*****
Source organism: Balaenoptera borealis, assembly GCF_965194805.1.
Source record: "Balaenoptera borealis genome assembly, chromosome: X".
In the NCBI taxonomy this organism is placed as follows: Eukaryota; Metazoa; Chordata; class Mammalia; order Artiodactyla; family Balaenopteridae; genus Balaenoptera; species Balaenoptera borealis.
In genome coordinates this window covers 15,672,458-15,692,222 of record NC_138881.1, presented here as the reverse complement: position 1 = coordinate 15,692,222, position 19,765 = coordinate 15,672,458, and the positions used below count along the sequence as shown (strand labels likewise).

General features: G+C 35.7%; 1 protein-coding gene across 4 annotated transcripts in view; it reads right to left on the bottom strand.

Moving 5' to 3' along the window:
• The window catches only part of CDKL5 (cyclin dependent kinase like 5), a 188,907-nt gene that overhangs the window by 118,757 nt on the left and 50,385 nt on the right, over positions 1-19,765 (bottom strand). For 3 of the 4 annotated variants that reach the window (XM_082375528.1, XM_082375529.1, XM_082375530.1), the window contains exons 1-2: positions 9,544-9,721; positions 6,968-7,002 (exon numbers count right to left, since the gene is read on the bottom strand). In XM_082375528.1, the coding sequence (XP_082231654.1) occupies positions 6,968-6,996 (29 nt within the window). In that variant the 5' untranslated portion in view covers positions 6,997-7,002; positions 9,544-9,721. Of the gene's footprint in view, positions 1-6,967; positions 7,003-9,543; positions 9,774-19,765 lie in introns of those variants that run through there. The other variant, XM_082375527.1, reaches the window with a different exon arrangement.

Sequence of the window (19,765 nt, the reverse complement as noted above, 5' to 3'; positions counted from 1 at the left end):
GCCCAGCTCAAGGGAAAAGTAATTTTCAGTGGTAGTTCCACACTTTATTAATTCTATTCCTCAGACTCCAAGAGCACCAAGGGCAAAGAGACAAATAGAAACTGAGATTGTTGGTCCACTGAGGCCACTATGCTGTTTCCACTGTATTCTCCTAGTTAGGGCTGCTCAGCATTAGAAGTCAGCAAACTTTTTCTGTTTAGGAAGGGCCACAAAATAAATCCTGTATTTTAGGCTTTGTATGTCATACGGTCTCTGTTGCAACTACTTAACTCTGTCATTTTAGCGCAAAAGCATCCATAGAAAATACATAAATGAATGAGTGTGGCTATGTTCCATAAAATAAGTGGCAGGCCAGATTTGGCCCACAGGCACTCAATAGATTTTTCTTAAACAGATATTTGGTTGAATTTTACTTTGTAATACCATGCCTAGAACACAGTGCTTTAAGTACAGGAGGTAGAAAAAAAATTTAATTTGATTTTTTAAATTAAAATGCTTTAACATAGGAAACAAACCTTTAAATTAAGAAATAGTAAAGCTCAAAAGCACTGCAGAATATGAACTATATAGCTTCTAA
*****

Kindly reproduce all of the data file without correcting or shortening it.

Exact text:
Source organism: Balaenoptera borealis, assembly GCF_965194805.1.
Source record: "Balaenoptera borealis genome assembly, chromosome: X".
In the NCBI taxonomy this organism is placed as follows: Eukaryota; Metazoa; Chordata; class Mammalia; order Artiodactyla; family Balaenopteridae; genus Balaenoptera; species Balaenoptera borealis.
In genome coordinates this window covers 15,672,458-15,692,222 of record NC_138881.1, presented here as the reverse complement: position 1 = coordinate 15,692,222, position 19,765 = coordinate 15,672,458, and the positions used below count along the sequence as shown (strand labels likewise).

General features: G+C 35.7%; 1 protein-coding gene across 4 annotated transcripts in view; it reads right to left on the bottom strand.

Moving 5' to 3' along the window:
• The window catches only part of CDKL5 (cyclin dependent kinase like 5), a 188,907-nt gene that overhangs the window by 118,757 nt on the left and 50,385 nt on the right, over positions 1-19,765 (bottom strand). For 3 of the 4 annotated variants that reach the window (XM_082375528.1, XM_082375529.1, XM_082375530.1), the window contains exons 1-2: positions 9,544-9,721; positions 6,968-7,002 (exon numbers count right to left, since the gene is read on the bottom strand). In XM_082375528.1, the coding sequence (XP_082231654.1) occupies positions 6,968-6,996 (29 nt within the window). In that variant the 5' untranslated portion in view covers positions 6,997-7,002; positions 9,544-9,721. Of the gene's footprint in view, positions 1-6,967; positions 7,003-9,543; positions 9,774-19,765 lie in introns of those variants that run through there. The other variant, XM_082375527.1, reaches the window with a different exon arrangement.

Sequence of the window (19,765 nt, the reverse complement as noted above, 5' to 3'; positions counted from 1 at the left end):
GCCCAGCTCAAGGGAAAAGTAATTTTCAGTGGTAGTTCCACACTTTATTAATTCTATTCCTCAGACTCCAAGAGCACCAAGGGCAAAGAGACAAATAGAAACTGAGATTGTTGGTCCACTGAGGCCACTATGCTGTTTCCACTGTATTCTCCTAGTTAGGGCTGCTCAGCATTAGAAGTCAGCAAACTTTTTCTGTTTAGGAAGGGCCACAAAATAAATCCTGTATTTTAGGCTTTGTATGTCATACGGTCTCTGTTGCAACTACTTAACTCTGTCATTTTAGCGCAAAAGCATCCATAGAAAATACATAAATGAATGAGTGTGGCTATGTTCCATAAAATAAGTGGCAGGCCAGATTTGGCCCACAGGCACTCAATAGATTTTTCTTAAACAGATATTTGGTTGAATTTTACTTTGTAATACCATGCCTAGAACACAGTGCTTTAAGTACAGGAGGTAGAAAAAAAATTTAATTTGATTTTTTAAATTAAAATGCTTTAACATAGGAAACAAACCTTTAAATTAAGAAATAGTAAAGCTCAAAAGCACTGCAGAATATGAACTATATAGCTTCTAA